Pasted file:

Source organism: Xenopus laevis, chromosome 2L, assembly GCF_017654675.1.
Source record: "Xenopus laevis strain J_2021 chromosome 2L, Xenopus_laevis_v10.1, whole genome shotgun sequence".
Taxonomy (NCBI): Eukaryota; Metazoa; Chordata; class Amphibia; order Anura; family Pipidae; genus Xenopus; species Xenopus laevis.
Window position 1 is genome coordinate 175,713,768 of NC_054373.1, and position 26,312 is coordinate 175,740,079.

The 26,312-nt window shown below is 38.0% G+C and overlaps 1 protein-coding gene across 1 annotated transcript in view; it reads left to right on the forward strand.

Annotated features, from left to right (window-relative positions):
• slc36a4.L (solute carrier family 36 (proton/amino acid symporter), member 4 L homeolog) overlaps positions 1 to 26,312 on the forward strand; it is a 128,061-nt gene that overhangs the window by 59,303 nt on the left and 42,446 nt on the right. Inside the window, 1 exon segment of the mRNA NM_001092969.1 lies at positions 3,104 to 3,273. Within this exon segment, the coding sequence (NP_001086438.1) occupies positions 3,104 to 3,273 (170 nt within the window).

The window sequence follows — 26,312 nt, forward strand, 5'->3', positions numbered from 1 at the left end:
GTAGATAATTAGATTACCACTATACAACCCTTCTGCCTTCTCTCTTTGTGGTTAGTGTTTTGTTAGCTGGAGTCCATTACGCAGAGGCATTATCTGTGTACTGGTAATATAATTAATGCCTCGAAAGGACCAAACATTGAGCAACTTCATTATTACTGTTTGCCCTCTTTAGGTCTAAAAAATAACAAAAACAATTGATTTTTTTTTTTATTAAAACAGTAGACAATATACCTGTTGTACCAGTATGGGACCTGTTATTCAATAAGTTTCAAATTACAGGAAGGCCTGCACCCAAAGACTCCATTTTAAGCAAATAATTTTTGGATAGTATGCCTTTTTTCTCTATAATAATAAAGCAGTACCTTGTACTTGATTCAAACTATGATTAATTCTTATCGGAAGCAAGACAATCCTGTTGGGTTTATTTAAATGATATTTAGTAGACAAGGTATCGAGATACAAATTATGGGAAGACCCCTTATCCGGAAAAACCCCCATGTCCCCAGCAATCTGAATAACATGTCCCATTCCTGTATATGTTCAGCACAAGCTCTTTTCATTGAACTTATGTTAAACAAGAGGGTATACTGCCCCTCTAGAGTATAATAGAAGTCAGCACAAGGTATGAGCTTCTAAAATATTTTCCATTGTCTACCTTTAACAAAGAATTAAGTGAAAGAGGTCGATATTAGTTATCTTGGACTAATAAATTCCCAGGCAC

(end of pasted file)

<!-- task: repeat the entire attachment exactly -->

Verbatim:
Source organism: Xenopus laevis, chromosome 2L, assembly GCF_017654675.1.
Source record: "Xenopus laevis strain J_2021 chromosome 2L, Xenopus_laevis_v10.1, whole genome shotgun sequence".
Taxonomy (NCBI): Eukaryota; Metazoa; Chordata; class Amphibia; order Anura; family Pipidae; genus Xenopus; species Xenopus laevis.
Window position 1 is genome coordinate 175,713,768 of NC_054373.1, and position 26,312 is coordinate 175,740,079.

The 26,312-nt window shown below is 38.0% G+C and overlaps 1 protein-coding gene across 1 annotated transcript in view; it reads left to right on the forward strand.

Annotated features, from left to right (window-relative positions):
• slc36a4.L (solute carrier family 36 (proton/amino acid symporter), member 4 L homeolog) overlaps positions 1 to 26,312 on the forward strand; it is a 128,061-nt gene that overhangs the window by 59,303 nt on the left and 42,446 nt on the right. Inside the window, 1 exon segment of the mRNA NM_001092969.1 lies at positions 3,104 to 3,273. Within this exon segment, the coding sequence (NP_001086438.1) occupies positions 3,104 to 3,273 (170 nt within the window).

The window sequence follows — 26,312 nt, forward strand, 5'->3', positions numbered from 1 at the left end:
GTAGATAATTAGATTACCACTATACAACCCTTCTGCCTTCTCTCTTTGTGGTTAGTGTTTTGTTAGCTGGAGTCCATTACGCAGAGGCATTATCTGTGTACTGGTAATATAATTAATGCCTCGAAAGGACCAAACATTGAGCAACTTCATTATTACTGTTTGCCCTCTTTAGGTCTAAAAAATAACAAAAACAATTGATTTTTTTTTTTATTAAAACAGTAGACAATATACCTGTTGTACCAGTATGGGACCTGTTATTCAATAAGTTTCAAATTACAGGAAGGCCTGCACCCAAAGACTCCATTTTAAGCAAATAATTTTTGGATAGTATGCCTTTTTTCTCTATAATAATAAAGCAGTACCTTGTACTTGATTCAAACTATGATTAATTCTTATCGGAAGCAAGACAATCCTGTTGGGTTTATTTAAATGATATTTAGTAGACAAGGTATCGAGATACAAATTATGGGAAGACCCCTTATCCGGAAAAACCCCCATGTCCCCAGCAATCTGAATAACATGTCCCATTCCTGTATATGTTCAGCACAAGCTCTTTTCATTGAACTTATGTTAAACAAGAGGGTATACTGCCCCTCTAGAGTATAATAGAAGTCAGCACAAGGTATGAGCTTCTAAAATATTTTCCATTGTCTACCTTTAACAAAGAATTAAGTGAAAGAGGTCGATATTAGTTATCTTGGACTAATAAATTCCCAGGCAC